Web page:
Example implementation reports

The GeoGebra file featured in the gif above was created by past participant Anne Wolkowitsch

I then removed those equations and put up the following lines and equations: y=2x, y=2x+2, y=2x-3. I again asked questions to check if the students’ responses were the same as for the original set of equations. With the 2nd group of equations I concentrated on getting answers from those who tended to ‘opt out’ with the initial questions. I then followed up with the question, ‘What would they expect to see from y=-x, y=-2x, y=-2x +2; and why did they expect to see that?’

I asked ‘what would they call the point/no. which sits on the y axis? Is there an advantage to having a label for this no./point? Also, what about the number in front of the x?’ It took some prompting but I was happy with their thought processes. Some recalled hearing the term y intercept and gradient and they all then gravitated to that.

I asked them to consider ‘why’ I was having them draw the line for the equation without creating a table. One of my favourite responses was “Because it takes less time and Mathematicians are always looking for shortcuts.”

We then moved into giving the y intercept and gradient and I asked them to draw the line, then construct an equation. Some flew through this, but of course some others needed more prompts. A no. of mini lessons occurred.

Students were also given the line on a Cartesian Plane and asked to find the y intercept and gradient and then to create the equation as a flip on the previous activity.

Most students were able to understand the concepts of linear equations, gradient and y intercept and quickly applied their knowledge to new situations. I also used this method when graphing parabolas; showing examples, comparing, discussing and then creating expressions. When it came to (x=3)2, I only showed them one example on Geogebra with the equation and asked them to consider where the parabola would be for (x-2)2 . The students had to prove to me that their answer was correct and then create their own example. I also had an extension activity of examples such as (x-2)2+3. These last 2 activities were intended as ‘brick wall’ strategies. I encouraged peer discussions at this time.

Student spread is considerable in my Year 10 classes, but I find that asking question of the students, giving them the opportunity to discover the answers really helps in their understanding and retaining of the concepts. As discussed earlier, I am happy to incorporate mini lessons as I feel this helps keep all students engaged and progressing rather than me stopping and starting the entire class. We do of course have ‘come together’ sections. I find I have to be very prepared with the challenging extension work for those students. Unfortunately I don’t always have enough of these tasks and it is an area I am working on.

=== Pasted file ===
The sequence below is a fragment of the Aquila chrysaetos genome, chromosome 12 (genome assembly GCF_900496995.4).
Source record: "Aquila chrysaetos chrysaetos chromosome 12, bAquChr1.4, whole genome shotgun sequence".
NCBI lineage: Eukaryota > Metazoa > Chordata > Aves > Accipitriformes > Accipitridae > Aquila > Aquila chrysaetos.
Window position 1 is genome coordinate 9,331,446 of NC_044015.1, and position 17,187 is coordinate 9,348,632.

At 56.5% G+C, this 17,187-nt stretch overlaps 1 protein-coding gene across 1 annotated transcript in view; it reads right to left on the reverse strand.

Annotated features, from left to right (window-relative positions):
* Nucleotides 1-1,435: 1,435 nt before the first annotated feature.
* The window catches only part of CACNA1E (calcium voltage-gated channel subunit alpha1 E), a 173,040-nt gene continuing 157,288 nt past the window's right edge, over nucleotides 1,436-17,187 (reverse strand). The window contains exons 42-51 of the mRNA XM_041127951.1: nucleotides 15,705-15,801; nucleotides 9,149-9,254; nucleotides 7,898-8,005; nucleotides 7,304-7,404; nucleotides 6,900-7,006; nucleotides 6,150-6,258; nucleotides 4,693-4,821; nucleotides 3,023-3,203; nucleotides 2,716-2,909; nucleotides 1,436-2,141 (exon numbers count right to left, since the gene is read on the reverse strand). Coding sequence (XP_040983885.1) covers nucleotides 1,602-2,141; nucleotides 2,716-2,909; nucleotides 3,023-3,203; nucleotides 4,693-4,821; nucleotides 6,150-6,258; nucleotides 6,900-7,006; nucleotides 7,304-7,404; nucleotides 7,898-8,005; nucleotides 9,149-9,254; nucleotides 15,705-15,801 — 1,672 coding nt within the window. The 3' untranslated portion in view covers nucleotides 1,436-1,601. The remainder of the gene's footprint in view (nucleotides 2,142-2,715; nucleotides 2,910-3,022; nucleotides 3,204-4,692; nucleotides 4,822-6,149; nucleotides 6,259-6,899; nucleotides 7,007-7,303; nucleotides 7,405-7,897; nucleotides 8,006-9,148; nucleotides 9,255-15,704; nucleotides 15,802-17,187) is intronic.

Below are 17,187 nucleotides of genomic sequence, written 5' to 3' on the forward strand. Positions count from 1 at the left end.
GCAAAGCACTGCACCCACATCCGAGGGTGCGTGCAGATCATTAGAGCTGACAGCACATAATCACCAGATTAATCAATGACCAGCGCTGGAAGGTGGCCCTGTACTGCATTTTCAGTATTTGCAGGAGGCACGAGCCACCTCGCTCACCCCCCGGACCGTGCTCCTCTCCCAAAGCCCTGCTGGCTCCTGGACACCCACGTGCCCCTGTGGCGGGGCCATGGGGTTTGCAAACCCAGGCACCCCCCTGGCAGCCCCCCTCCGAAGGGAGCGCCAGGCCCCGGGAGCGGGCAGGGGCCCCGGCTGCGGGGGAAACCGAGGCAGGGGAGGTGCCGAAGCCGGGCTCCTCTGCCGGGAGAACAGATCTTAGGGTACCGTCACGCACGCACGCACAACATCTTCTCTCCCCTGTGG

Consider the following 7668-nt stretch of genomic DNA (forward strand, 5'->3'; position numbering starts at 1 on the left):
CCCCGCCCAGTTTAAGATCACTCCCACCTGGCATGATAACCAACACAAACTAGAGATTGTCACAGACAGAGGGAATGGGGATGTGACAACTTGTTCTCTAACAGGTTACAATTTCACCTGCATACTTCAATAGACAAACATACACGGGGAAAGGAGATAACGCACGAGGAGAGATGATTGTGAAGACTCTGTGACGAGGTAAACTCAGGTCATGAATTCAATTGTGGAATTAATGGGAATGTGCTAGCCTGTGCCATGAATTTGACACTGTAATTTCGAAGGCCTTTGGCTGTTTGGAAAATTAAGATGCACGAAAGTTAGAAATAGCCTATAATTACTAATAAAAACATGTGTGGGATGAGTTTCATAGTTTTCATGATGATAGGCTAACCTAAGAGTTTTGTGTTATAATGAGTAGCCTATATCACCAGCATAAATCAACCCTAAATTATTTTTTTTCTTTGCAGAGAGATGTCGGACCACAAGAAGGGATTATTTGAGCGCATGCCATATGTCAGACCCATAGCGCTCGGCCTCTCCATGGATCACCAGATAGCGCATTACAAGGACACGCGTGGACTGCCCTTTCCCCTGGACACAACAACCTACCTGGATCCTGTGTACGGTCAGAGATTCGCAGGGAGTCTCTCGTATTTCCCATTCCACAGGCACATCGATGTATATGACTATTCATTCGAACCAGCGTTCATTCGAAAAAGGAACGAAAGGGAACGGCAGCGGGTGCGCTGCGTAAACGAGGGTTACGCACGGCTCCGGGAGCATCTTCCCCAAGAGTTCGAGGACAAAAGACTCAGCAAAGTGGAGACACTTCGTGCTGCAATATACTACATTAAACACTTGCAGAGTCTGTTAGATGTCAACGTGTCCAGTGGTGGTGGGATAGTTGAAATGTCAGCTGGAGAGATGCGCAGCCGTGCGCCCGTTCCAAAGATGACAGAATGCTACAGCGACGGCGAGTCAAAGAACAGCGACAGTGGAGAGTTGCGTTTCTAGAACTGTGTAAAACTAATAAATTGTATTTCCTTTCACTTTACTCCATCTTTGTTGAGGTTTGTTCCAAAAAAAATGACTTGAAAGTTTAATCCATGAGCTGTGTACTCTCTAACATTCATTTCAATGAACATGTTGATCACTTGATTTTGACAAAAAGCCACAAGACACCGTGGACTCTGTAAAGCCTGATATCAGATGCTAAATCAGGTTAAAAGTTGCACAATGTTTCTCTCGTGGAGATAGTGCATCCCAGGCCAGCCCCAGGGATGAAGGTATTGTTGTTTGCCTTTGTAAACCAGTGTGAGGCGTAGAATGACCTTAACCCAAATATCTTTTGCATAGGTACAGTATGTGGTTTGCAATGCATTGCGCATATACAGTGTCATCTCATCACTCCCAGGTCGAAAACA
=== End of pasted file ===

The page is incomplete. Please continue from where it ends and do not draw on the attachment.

Tracy Pearson, St Mary MacKillop Catholic College Isabella Campus, May 2016

They further factorised the equations to find out the solutions. Brick wall , mini lessons, socratic questioning are being used regularly in my lessons. I am doing representation of data with year 8 students. I got them to do a survey to find out their favourite animated movie.

I then got them to construct a divided bar graph on a 30 cm long strip of cardboard. The divided bar graph was then joined at the ends to make a circle. The students then placed it on their books and drew a circle and using the markings on the divided bargraph, made the sectors in the sector graph. The divided bar graph was then cut into sections and then pasted in their books as a column graph. The students enjoyed this activity and they were able to understand that the same information can be represented in many ways - divided bar graph, sector graph and column graph in this instance. I did this activity rather than use the textbook to do this topic in class. The textbook questions were given as homework for the weekend.

Gousia Naeemullah, May 2016

From the coordinate geometry workbook I had the idea to try a similar approach to teaching parabolas, exponentials, hyperbola and circle graphs. I have created a, first attempt, workbook for students to learn about parabolas, though, will not be able to test it on my year 10 class until after this course has finished. I used my interpretation of the structure of the coordinate geometry booklet, being more fluid and student directed, to create my one, with some interactive GeoGebra files to aid in explaining different transformations.

I have attempted to take elements of the different strategies to help students learn about graphs in a more natural and explorative way.

Enjoy the attached workbook and files on parabolas. I know I have enjoyed making them.

Naomi Aigner St Mary MacKillop Catholic College Isabella Campus, December 2015

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